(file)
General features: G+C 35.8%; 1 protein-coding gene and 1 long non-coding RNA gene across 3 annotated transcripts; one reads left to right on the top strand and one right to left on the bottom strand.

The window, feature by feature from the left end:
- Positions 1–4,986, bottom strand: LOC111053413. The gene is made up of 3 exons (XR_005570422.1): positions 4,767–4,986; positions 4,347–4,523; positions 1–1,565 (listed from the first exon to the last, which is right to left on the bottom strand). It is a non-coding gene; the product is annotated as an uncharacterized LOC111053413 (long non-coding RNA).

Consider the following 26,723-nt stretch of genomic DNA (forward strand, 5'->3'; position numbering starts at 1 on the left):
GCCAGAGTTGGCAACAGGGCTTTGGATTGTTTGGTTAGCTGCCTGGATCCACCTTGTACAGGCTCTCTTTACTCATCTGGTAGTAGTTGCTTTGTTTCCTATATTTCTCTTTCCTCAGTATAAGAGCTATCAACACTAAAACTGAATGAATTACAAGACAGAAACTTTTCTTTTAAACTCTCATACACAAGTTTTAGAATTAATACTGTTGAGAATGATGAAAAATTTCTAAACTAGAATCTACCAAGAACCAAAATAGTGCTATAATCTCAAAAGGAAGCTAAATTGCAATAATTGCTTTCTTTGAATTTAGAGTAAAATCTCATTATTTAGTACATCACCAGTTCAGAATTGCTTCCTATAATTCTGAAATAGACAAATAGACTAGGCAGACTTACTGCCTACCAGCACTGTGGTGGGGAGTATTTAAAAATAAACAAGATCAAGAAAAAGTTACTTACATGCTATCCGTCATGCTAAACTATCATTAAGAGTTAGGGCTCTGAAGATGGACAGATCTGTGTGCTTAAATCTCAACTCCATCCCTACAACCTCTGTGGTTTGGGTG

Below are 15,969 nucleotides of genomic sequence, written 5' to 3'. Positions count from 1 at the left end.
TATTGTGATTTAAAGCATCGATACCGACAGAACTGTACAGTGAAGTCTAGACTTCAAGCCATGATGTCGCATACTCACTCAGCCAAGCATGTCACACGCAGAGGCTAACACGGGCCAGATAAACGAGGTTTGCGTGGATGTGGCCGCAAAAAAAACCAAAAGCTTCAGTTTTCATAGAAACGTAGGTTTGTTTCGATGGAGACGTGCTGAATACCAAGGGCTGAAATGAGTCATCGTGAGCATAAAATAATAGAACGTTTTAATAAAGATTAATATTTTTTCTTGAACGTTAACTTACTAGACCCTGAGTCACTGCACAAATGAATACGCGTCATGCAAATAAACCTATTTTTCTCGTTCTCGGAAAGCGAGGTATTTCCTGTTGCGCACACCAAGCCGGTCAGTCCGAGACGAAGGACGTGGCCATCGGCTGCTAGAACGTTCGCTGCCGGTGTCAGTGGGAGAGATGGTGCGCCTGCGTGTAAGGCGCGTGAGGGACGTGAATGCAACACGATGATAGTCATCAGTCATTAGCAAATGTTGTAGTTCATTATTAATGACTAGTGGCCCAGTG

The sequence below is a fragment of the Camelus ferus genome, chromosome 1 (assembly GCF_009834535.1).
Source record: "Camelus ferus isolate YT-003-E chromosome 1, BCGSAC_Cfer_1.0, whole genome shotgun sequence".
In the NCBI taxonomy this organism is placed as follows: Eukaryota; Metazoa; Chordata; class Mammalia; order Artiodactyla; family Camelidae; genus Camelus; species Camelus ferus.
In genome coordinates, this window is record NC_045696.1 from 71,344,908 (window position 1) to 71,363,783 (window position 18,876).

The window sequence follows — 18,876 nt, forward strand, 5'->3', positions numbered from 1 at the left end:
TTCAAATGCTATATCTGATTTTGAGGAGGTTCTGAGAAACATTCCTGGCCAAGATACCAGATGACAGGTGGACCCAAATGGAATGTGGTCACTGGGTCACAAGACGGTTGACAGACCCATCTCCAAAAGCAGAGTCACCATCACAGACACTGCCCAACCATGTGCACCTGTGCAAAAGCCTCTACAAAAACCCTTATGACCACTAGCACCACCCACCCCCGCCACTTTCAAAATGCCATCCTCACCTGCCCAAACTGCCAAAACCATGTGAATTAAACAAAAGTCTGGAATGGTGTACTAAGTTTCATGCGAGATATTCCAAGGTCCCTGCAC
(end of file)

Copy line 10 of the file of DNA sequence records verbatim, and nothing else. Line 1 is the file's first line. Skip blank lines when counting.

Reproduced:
In the NCBI taxonomy this organism is placed as follows: Eukaryota; Metazoa; Chordata; class Mammalia; order Artiodactyla; family Camelidae; genus Camelus; species Camelus ferus.